Measurements of 25(OH)D concentrations were performed at the Endocrine Laboratory of the VU University Medical Center, Amsterdam. Isotope dilution on-line solid phase extraction liquid chromatography-tandem mass spectrometry (ID-XLC-MS/MS) was used, as described in detail earlier . The limit of quantitation was 4.0 nmol/L, intra-assay and inter-assay coefficients of variation were < 6% and < 8%, respectively. On the basis of recommendations and previous studies in the pediatric population we defined 3 cut-offs for vitamin D status: deficient (< 50 nmol/L), sufficient (50 to < 75 nmol/L) and optimal (≥ 75 nmol/L) [19,20,21,22,23,24,25].
We identified potential covariates in the association between CeD and vitamin D status based on both existing literature [7, 9, 26,27,28,29] and previously reported predictors in our own study population [16, 18, 30]. Information on demographics, ethnicity and lifestyle characteristics were assessed using questionnaires, detailed physical and serological examinations, and medical records. Child’s age, sex and birth weight were obtained from obstetric records. From a subgroup, cord blood samples were collected at birth and a genome-wide association analysis (GWA) was done using Illumina Infinium II HumanHap610 Quad Arrays, following manufacturer’s protocols and imputed to the combined HapMap Phase II CEU, CHB/JPT, YRI panel . To assess the risk for vitamin D deficiency, four SNPs involving vitamin D synthesis and metabolism were obtained from the GWA dataset: rs10741657 (near CYP2R1), rs12785878 (near DHCR7), rs2282679 (near GC) and rs6013897 (near CYP24A1) . We determined child’s ethnicity by country of birth of the parents [32,33,34], and classified ethnicity as Western or non-Western, based on the geographical distribution of CeD and according to the criteria we used in a previous study . Data on breastfeeding exclusiveness and timing of gluten introduction were obtained from delivery reports and postnatal questionnaires at 2, 6 and 12 months. Dietary intake was assessed with a semi-quantitative food frequency questionnaire (FFQ) at around the age of 1 year. To assess the quality of the children’s diets, we applied a previously developed diet quality score reflecting adherence to dietary guidelines for young children . Diet quality scores were categorized as high and low diet quality scores, based on the population mean score. Data on the use of vitamin D supplementation at the age of 1 year were obtained from the same FFQ. Information on gastroenteritis was assessed by questionnaires and based on the report of fever combined with diarrhoea during the year before the 6-year visit to the research center. At the age of 6 years, anthropometric data were collected during the children’s visit to the research center. The season of blood draw was based on the date of the visit and categorized into winter/spring and summer/autumn. Information on the amount of playing outside during daytime was obtained from a questionnaire filled out by the parents.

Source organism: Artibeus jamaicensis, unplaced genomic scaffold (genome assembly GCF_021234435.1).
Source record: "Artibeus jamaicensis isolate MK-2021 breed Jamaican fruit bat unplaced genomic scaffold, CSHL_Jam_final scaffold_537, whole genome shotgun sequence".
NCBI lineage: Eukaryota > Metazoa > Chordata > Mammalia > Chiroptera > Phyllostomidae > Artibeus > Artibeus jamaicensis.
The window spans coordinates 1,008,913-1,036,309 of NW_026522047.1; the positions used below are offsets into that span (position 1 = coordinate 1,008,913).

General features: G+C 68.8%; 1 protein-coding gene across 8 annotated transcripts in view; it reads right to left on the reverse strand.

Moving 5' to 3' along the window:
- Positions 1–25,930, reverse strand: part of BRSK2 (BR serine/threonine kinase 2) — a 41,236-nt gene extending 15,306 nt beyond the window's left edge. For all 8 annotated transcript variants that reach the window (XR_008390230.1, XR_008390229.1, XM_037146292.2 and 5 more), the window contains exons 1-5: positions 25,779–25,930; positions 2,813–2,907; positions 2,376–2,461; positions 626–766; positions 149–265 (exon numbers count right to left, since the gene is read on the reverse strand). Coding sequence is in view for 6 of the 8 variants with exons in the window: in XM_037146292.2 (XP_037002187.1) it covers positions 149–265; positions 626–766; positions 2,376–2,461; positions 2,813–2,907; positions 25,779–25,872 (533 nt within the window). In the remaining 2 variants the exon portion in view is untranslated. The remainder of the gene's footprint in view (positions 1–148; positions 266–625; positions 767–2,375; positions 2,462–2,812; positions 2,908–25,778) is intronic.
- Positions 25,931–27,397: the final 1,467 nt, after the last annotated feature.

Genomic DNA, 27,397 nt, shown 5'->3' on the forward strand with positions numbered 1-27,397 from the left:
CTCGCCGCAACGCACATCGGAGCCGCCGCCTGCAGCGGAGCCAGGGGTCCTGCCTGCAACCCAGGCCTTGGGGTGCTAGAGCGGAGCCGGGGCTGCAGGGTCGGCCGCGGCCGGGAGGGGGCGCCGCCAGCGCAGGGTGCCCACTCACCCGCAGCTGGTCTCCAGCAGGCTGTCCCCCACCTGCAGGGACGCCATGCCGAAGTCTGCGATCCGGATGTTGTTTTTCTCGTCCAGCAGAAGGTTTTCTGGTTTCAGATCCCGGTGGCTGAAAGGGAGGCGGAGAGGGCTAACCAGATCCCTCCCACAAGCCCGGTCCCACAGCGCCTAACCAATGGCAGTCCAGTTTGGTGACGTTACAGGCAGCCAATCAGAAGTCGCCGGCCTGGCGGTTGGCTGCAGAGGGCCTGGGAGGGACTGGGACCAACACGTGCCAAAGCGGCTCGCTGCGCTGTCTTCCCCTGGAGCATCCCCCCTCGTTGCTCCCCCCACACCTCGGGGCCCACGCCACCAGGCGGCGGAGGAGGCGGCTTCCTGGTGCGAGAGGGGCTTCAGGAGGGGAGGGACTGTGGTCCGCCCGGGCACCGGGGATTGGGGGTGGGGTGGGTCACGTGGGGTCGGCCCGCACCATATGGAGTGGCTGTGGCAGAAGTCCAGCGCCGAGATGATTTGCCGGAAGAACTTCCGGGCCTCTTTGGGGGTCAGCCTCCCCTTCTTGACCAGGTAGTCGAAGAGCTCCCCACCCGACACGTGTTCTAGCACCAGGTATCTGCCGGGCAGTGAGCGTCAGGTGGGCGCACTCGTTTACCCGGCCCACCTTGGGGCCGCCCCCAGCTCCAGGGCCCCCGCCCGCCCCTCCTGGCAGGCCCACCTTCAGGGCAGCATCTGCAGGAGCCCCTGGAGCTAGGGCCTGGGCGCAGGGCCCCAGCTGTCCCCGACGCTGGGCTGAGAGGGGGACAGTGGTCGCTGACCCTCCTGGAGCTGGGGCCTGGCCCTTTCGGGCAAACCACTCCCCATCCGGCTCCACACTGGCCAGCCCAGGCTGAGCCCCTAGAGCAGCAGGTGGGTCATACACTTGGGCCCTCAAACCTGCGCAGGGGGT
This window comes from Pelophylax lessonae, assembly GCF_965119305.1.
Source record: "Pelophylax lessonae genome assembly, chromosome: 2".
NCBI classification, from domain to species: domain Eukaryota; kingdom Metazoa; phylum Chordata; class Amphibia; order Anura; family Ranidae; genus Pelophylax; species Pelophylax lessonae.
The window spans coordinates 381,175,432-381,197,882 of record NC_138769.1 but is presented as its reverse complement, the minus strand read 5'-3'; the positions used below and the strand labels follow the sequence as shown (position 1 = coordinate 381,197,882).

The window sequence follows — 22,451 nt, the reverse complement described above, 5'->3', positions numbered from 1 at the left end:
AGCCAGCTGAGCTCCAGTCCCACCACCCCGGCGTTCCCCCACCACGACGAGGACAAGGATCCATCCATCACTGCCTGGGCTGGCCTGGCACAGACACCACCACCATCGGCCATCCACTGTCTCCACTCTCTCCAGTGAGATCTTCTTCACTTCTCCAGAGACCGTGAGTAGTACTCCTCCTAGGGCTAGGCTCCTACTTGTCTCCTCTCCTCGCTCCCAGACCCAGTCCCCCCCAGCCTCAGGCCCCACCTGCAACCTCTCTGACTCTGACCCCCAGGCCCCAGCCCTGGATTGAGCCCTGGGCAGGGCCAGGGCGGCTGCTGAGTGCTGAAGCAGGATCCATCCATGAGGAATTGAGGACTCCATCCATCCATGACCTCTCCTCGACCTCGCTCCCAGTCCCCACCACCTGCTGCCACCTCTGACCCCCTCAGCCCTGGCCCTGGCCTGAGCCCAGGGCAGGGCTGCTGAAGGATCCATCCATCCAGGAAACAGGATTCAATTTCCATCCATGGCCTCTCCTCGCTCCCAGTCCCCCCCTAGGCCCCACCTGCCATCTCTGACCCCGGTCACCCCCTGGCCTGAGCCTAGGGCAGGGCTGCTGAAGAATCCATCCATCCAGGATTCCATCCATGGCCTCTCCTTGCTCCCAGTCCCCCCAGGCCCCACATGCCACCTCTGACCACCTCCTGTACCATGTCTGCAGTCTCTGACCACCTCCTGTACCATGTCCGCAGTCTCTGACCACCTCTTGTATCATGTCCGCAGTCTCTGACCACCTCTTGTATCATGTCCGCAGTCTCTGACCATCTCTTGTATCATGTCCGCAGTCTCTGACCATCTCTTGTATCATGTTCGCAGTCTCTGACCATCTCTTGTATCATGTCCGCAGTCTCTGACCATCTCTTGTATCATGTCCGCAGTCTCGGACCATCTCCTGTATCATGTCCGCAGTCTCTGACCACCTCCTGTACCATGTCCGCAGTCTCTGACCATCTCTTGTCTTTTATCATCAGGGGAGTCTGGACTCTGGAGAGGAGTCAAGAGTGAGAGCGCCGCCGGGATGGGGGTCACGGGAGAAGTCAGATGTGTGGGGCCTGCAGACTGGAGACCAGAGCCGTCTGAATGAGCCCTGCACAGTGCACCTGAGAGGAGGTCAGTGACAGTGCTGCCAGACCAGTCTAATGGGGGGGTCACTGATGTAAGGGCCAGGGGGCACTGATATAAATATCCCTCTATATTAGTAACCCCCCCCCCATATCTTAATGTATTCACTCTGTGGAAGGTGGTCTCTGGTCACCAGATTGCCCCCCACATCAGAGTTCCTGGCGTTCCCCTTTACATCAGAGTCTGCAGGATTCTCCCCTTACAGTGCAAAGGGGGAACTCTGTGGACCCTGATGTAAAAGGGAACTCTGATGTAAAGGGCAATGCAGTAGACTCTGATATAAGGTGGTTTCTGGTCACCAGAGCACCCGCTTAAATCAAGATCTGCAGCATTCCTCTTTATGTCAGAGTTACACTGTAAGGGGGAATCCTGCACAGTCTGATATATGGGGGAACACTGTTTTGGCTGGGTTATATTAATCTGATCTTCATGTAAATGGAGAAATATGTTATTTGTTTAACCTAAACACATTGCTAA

Maternal educational level was obtained at enrollment and categorized into low (≤ secondary education) and high (≥ higher education). Smoking during pregnancy (yes or no) was assessed by prenatal questionnaires. During the 2nd trimester of pregnancy, serum samples were collected and 25(OH)D concentrations were obtained from 3039 mothers.